Identity Theft 101

Though identity theft crimes are not inherently violent, they are still treated like any other felony in North Carolina. In this article, we will cover some of the basics and detail what you can expect if you find yourself facing an identity theft charge.

How is Identity Theft Defined in North Carolina?

In North Carolina, identity theft is codified by N.C. Gen. Stat. § 14-113.20. The statute provides in relevant part that the crime of identity theft has occured when a person:

  1. Knowingly
  2. Obtains, possesses, or uses identifying information of another person, living or dead
  3. With the intent to fraudulently represent that the person is the other person
  4. For the purposes of making financial or credit transactions in the other person's name, to obtain anything of value, benefit, or advantage, or for the purpose of avoiding legal consequences.

Each of these elements must be proven beyond a reasonable doubt to convict an accused of identity theft. The second element refers to the term “identifying information,” which is further explained by the statute as including all of the following: social security or employer taxpayer identification numbers; drivers license, state identification card, or passport numbers; checking or savings account numbers; credit or debit card numbers; digital signatures; biometric data; fingerprints; and passwords. Even someone’s parent’s maiden name is considered identifying information under North Carolina law.

What is the Punishment for Identity Theft Crimes?

Charges vary for identity theft crimes from Class G to Class E felonies. For most identity theft crimes, Class G felony charges apply. However, there are a few special circumstances that elevate charges to either a Class F or Class E felony.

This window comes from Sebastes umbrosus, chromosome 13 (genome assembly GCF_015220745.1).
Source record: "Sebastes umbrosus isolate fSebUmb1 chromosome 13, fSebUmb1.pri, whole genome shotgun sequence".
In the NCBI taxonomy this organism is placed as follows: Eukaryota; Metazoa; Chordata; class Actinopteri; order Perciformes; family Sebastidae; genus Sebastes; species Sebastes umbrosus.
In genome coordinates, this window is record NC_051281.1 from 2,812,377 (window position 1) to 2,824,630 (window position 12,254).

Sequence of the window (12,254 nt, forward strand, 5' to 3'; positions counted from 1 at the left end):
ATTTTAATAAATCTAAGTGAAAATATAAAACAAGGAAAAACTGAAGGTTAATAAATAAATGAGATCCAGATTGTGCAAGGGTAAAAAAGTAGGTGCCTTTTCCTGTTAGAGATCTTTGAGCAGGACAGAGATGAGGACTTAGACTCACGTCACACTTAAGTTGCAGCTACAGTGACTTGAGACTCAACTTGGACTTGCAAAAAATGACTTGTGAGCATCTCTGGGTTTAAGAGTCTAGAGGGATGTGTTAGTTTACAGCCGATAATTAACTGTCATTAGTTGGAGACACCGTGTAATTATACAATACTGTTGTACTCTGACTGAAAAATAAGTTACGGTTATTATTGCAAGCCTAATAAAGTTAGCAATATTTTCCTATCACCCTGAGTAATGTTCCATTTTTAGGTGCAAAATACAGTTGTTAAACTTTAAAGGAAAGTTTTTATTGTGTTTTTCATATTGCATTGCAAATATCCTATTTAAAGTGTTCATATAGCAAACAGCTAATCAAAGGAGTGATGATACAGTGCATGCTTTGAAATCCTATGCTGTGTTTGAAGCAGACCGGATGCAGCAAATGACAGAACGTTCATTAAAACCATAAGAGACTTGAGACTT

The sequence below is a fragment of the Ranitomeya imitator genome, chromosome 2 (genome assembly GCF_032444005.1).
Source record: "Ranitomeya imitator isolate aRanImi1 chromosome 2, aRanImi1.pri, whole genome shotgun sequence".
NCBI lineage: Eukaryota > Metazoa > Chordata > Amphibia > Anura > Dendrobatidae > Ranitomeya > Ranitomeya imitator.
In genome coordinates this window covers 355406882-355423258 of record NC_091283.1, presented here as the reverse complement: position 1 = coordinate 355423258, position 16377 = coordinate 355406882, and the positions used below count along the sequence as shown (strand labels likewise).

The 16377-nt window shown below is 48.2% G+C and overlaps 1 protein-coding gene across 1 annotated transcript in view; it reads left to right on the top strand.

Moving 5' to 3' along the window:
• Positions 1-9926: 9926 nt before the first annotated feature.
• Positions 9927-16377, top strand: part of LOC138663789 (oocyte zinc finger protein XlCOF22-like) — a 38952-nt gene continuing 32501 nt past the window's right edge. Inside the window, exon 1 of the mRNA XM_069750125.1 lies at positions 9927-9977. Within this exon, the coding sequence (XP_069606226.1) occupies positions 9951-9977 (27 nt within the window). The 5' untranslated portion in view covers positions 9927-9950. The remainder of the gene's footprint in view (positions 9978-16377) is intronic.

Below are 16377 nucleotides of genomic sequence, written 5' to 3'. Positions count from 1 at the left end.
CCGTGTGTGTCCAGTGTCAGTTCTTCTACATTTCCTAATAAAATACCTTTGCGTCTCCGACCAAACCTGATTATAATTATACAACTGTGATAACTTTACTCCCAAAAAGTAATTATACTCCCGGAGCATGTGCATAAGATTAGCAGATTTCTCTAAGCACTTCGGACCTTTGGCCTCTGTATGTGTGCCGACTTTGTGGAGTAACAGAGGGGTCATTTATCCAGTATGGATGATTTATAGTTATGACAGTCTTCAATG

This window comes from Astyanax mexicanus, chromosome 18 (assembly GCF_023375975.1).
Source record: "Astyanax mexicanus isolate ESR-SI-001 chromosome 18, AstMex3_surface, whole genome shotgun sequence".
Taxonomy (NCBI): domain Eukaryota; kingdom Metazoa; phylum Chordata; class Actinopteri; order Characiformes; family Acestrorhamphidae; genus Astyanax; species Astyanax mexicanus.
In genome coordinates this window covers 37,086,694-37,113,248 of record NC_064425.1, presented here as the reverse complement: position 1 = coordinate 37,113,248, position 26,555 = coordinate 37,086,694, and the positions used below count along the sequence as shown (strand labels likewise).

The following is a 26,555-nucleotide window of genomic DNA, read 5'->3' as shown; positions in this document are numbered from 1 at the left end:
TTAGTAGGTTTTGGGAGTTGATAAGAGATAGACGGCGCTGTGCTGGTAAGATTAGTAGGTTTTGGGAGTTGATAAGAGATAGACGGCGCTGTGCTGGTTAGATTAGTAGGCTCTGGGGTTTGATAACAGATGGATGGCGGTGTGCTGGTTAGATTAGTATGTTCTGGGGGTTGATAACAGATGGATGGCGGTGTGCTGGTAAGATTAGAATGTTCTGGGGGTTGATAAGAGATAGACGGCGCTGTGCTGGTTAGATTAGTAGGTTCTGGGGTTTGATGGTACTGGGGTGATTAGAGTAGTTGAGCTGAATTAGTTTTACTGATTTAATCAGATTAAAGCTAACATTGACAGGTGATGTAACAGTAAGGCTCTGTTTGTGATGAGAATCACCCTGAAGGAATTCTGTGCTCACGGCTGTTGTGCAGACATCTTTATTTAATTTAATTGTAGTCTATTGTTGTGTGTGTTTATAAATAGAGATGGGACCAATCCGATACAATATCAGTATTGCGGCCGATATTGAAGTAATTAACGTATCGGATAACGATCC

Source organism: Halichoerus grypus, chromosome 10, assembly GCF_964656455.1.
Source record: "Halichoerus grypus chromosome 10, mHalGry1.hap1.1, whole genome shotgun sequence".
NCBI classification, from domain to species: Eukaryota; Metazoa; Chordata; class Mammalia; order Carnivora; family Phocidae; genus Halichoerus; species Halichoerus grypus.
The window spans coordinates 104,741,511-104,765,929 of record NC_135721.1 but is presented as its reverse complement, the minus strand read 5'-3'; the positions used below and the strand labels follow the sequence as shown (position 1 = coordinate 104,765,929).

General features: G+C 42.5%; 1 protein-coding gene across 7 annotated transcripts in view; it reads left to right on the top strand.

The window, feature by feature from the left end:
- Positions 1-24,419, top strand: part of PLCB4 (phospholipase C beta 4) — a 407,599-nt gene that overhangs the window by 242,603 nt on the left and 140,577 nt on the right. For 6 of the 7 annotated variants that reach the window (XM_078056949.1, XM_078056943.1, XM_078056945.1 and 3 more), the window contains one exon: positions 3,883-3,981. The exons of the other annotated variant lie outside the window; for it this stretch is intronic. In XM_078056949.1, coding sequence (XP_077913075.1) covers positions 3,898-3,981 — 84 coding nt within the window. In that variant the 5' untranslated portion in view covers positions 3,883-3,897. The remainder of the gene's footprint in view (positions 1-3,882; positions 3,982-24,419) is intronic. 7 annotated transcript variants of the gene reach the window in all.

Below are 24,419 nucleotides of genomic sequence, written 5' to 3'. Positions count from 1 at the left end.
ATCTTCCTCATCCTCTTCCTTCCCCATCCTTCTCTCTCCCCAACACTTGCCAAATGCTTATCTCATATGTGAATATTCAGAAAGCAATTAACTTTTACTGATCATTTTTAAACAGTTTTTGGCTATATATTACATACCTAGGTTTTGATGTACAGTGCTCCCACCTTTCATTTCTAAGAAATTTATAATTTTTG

If the victim suffers arrest, detention, or conviction as a proximate result of the identity theft crime or if the accused is in possession of the identifying information pertaining to three or more separate persons, then the accused can be charged with a Class F felony. Additionally, if the accused has trafficked in stolen identities, the offense is punishable as a Class E felony. Trafficking in stolen identities is the act of selling, transfering, or purchasing the identifying information of another person with the intent to commit identity theft, or to assist another person in committing identity theft.

For Class G felonies, sentencing ranges from a minimum of six months to a maximum of thirty-one months in jail or prison. Furthermore, Class F felonies are punishable by ten to forty-one months in jail or prison, while Class E felonies are punishable by fifteen to sixty-three months in prison.

What Should I Do if I am Charged with an Identity Theft Crime?

If you find yourself facing arrest for an identity theft charge, the first thing you want to do is comply with officers while being arrested. Part of complying with law enforcement is understanding that you have the right to not incriminate yourself under the Fifth Amendment. You have the right to remain silent, and officers should remind you of this right when they read your Miranda rights. Your next step is to retain a criminal defense attorney who is knowledgeable about identity theft crimes. Once you have representation, you can begin to consider defenses to your specific charge and what the appropriate course of action is in your defense.

The following defenses are generally available to people accused of identity theft crimes:

  • Entrapment - Applies when law enforcement has induced you to commit a crime that you otherwise would not have absent police intervention.
  • Mistaken identity - Applies when law enforcement has identified the wrong suspect to a crime.
  • You are the victim of identity theft - If you have been incorrectly charged by police because you are the victim of an identity theft crime.
  • The State has not proven all elements of the crime - Typically, the most difficult element to prove in an identity theft charge is the accused’s intent to use the stolen identity for fraudulent purposes.

Before ever going to trial or entering a plea, however, the best thing you can do to prepare for an identity theft charge is to contact a criminal defense lawyer who can advise you of all your options.